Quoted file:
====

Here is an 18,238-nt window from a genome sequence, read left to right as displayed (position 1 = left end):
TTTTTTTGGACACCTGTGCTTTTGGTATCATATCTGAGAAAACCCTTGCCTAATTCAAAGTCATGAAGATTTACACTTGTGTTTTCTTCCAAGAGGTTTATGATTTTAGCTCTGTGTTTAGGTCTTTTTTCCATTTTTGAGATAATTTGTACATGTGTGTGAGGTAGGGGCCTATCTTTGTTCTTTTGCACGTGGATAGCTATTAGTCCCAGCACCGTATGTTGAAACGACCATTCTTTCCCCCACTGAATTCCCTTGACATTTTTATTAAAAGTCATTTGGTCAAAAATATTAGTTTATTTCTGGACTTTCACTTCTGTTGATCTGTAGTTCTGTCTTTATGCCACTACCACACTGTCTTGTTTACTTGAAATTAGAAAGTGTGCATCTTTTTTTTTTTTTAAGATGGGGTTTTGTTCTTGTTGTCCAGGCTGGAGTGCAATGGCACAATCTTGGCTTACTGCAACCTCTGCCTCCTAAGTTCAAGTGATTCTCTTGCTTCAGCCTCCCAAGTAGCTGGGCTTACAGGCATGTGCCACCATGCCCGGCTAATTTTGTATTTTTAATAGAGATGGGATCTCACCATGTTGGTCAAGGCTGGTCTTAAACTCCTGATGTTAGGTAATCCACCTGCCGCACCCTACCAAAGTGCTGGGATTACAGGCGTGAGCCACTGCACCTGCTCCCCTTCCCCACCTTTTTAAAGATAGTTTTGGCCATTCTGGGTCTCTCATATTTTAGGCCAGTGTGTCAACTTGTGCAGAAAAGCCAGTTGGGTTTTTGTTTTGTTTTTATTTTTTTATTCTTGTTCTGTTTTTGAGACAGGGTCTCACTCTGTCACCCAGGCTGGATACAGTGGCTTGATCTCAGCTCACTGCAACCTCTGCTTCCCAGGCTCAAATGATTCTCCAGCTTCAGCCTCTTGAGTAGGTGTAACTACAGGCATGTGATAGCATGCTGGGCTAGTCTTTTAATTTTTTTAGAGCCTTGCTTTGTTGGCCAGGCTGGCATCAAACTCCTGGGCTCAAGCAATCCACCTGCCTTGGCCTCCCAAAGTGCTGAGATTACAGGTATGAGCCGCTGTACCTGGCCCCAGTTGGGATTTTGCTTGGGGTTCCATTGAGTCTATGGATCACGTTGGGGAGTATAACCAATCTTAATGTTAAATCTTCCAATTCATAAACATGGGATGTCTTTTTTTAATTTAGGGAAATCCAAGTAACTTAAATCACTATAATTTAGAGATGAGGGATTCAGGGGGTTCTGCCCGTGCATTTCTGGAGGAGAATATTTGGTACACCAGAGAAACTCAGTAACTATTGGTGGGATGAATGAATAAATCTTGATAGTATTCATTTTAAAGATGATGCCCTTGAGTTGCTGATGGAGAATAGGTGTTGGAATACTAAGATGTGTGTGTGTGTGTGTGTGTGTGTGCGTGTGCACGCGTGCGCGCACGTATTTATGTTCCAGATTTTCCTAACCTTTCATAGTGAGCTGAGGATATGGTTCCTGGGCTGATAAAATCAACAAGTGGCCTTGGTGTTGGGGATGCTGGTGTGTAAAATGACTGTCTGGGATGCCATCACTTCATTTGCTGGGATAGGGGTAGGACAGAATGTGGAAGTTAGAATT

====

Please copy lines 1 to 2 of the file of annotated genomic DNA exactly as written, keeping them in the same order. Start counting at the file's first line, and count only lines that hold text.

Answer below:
Here is an 18,238-nt window from a genome sequence, read left to right as displayed (position 1 = left end):
TTTTTTTGGACACCTGTGCTTTTGGTATCATATCTGAGAAAACCCTTGCCTAATTCAAAGTCATGAAGATTTACACTTGTGTTTTCTTCCAAGAGGTTTATGATTTTAGCTCTGTGTTTAGGTCTTTTTTCCATTTTTGAGATAATTTGTACATGTGTGTGAGGTAGGGGCCTATCTTTGTTCTTTTGCACGTGGATAGCTATTAGTCCCAGCACCGTATGTTGAAACGACCATTCTTTCCCCCACTGAATTCCCTTGACATTTTTATTAAAAGTCATTTGGTCAAAAATATTAGTTTATTTCTGGACTTTCACTTCTGTTGATCTGTAGTTCTGTCTTTATGCCACTACCACACTGTCTTGTTTACTTGAAATTAGAAAGTGTGCATCTTTTTTTTTTTTTAAGATGGGGTTTTGTTCTTGTTGTCCAGGCTGGAGTGCAATGGCACAATCTTGGCTTACTGCAACCTCTGCCTCCTAAGTTCAAGTGATTCTCTTGCTTCAGCCTCCCAAGTAGCTGGGCTTACAGGCATGTGCCACCATGCCCGGCTAATTTTGTATTTTTAATAGAGATGGGATCTCACCATGTTGGTCAAGGCTGGTCTTAAACTCCTGATGTTAGGTAATCCACCTGCCGCACCCTACCAAAGTGCTGGGATTACAGGCGTGAGCCACTGCACCTGCTCCCCTTCCCCACCTTTTTAAAGATAGTTTTGGCCATTCTGGGTCTCTCATATTTTAGGCCAGTGTGTCAACTTGTGCAGAAAAGCCAGTTGGGTTTTTGTTTTGTTTTTATTTTTTTATTCTTGTTCTGTTTTTGAGACAGGGTCTCACTCTGTCACCCAGGCTGGATACAGTGGCTTGATCTCAGCTCACTGCAACCTCTGCTTCCCAGGCTCAAATGATTCTCCAGCTTCAGCCTCTTGAGTAGGTGTAACTACAGGCATGTGATAGCATGCTGGGCTAGTCTTTTAATTTTTTTAGAGCCTTGCTTTGTTGGCCAGGCTGGCATCAAACTCCTGGGCTCAAGCAATCCACCTGCCTTGGCCTCCCAAAGTGCTGAGATTACAGGTATGAGCCGCTGTACCTGGCCCCAGTTGGGATTTTGCTTGGGGTTCCATTGAGTCTATGGATCACGTTGGGGAGTATAACCAATCTTAATGTTAAATCTTCCAATTCATAAACATGGGATGTCTTTTTTTAATTTAGGGAAATCCAAGTAACTTAAATCACTATAATTTAGAGATGAGGGATTCAGGGGGTTCTGCCCGTGCATTTCTGGAGGAGAATATTTGGTACACCAGAGAAACTCAGTAACTATTGGTGGGATGAATGAATAAATCTTGATAGTATTCATTTTAAAGATGATGCCCTTGAGTTGCTGATGGAGAATAGGTGTTGGAATACTAAGATGTGTGTGTGTGTGTGTGTGTGTGTGCGTGTGCACGCGTGCGCGCACGTATTTATGTTCCAGATTTTCCTAACCTTTCATAGTGAGCTGAGGATATGGTTCCTGGGCTGATAAAATCAACAAGTGGCCTTGGTGTTGGGGATGCTGGTGTGTAAAATGACTGTCTGGGATGCCATCACTTCATTTGCTGGGATAGGGGTAGGACAGAATGTGGAAGTTAGAATT